Listen, churchy chumps, stop using the "natural man" argument to conveniently bolster your hobby topics such as homosexuality. A natural heterosexual man falls in love with and wants to be with women. If your logic is that everything which feels "natural" is evil, or that I am supposed to overcome any arbitrarily selected "natural" inclination in order to prove my dedication and gain glory, then let's see straight people live single and celibate their whole lives to prove their willingness to overcome the "natural man".

And I'm not just talking about those people who, despite their desire and effort, "just don't find the right person," but everyone. I'm talking about everyone choosing to be single and rejecting opportunities which seem to be real shots at happy companionship with someone who'd want to build a family with them--someone with whom they're personally, ideologically, financially, and otherwise compatible, whose values they share, whom they respect, to whom they're attracted, for whom they have more than a "Christlike" lovin' feeling--only because the potential partner is the wrong gender. Because hey, their 'natural' appetites and lusts are not sufficient to build an eternal relationship. And showing your love for and obedience to God requires the willing sacrifice of all things. Then I'll start believing they understand what they're preaching.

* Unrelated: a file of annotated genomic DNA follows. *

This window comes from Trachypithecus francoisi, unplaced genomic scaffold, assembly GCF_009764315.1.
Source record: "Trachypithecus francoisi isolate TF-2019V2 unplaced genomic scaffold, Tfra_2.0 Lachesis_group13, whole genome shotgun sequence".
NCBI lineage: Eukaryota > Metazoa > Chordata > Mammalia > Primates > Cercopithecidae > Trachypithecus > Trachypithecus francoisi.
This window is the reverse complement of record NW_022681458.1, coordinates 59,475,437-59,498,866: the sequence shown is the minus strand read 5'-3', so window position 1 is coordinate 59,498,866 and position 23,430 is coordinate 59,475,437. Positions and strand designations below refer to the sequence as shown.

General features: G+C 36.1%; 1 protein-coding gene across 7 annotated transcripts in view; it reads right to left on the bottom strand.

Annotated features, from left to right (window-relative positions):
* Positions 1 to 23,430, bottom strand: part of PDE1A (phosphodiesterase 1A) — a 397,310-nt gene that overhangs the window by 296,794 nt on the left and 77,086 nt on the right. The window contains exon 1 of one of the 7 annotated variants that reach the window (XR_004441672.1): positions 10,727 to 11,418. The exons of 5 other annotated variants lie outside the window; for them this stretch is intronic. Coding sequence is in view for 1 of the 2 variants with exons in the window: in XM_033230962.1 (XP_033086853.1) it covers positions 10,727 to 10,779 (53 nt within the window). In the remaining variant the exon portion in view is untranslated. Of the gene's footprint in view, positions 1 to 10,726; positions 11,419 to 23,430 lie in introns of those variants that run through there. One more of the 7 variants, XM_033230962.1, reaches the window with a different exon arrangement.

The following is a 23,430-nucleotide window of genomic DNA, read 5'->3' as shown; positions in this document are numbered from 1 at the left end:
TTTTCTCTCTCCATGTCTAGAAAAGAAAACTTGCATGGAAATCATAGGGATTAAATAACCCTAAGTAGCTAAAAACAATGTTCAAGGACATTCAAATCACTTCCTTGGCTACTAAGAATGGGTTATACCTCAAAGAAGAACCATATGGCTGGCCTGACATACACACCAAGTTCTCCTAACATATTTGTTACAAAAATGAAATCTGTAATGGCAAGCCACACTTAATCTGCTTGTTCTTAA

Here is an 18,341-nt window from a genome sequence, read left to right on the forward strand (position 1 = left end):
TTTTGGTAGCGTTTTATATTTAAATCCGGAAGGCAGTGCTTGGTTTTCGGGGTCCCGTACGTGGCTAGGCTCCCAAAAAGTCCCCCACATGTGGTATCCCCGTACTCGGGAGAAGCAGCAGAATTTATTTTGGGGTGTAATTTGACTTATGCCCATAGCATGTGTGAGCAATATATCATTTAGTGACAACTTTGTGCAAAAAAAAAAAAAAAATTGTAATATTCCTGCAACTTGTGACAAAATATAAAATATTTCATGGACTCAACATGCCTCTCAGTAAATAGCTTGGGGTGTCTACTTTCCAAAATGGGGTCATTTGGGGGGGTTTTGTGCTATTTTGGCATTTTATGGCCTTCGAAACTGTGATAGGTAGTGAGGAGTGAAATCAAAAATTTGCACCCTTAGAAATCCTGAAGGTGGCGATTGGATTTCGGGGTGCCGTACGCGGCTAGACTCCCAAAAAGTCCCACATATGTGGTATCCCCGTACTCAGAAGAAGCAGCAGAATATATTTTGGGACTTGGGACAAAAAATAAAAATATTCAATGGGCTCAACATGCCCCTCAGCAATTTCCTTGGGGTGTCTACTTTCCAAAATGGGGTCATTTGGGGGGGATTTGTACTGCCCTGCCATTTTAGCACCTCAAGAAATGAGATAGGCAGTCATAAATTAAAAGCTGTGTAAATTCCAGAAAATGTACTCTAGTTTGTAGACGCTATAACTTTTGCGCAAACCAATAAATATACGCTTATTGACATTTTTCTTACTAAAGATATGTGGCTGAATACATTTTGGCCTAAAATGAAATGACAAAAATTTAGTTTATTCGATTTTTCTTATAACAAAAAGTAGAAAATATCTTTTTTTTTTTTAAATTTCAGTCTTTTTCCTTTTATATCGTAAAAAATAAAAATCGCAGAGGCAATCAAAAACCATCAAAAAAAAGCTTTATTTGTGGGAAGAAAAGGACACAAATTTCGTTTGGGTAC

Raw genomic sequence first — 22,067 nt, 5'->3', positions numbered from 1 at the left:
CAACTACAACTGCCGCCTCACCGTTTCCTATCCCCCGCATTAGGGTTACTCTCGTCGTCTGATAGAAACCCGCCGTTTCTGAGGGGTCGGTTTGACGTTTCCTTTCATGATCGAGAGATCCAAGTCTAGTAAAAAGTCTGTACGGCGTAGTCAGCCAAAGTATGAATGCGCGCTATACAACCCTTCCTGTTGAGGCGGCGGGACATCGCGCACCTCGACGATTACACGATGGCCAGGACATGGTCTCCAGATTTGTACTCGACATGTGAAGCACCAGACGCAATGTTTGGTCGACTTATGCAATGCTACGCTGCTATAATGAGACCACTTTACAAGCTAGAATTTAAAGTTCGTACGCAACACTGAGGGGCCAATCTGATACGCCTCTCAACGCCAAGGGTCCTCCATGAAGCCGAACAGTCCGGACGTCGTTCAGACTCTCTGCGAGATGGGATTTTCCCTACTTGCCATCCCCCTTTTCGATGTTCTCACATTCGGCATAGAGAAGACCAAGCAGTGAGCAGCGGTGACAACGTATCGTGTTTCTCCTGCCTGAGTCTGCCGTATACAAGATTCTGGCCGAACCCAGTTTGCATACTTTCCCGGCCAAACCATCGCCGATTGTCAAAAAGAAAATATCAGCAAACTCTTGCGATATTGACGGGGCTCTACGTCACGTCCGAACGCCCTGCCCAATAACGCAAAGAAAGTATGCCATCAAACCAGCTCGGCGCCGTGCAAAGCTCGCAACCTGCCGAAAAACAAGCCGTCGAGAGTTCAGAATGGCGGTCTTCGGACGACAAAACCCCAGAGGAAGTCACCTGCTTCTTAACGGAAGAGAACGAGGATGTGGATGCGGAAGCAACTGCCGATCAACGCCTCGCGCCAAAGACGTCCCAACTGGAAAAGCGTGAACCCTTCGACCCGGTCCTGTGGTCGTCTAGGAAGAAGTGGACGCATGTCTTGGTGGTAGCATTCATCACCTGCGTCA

While we're at it, let's have mothers refrain from ever holding their babies. That's a natural impulse, and one's faithfulness is proven by showing their willingness to subdue all earthly comforts and attachments, all natural appetites, to show their dedication to eternal growth rather than earthly comforts.

That's different, you say? Good, I agree it is. Because holding your baby is a divinely appointed good? Because God hasn't spoken, through what are believed to be divinely appointed mouthpieces, against holding your babies? Because research has shown that touch deprivation is psychologically and physically harmful for babies? Well OK, then, stick to the real issue and stop browbeating with accusations of not understanding that God requires difficult things of the faithful or asserting that only the proud reject an involved, personal God. Focus on the real issue of what you believe God's will to be, and get your misguided, arbitrarily applied "natural man is an enemy to God" and "doing what's harder brings rewards" motive-demeaning fluff out of my face. It's old and stinky.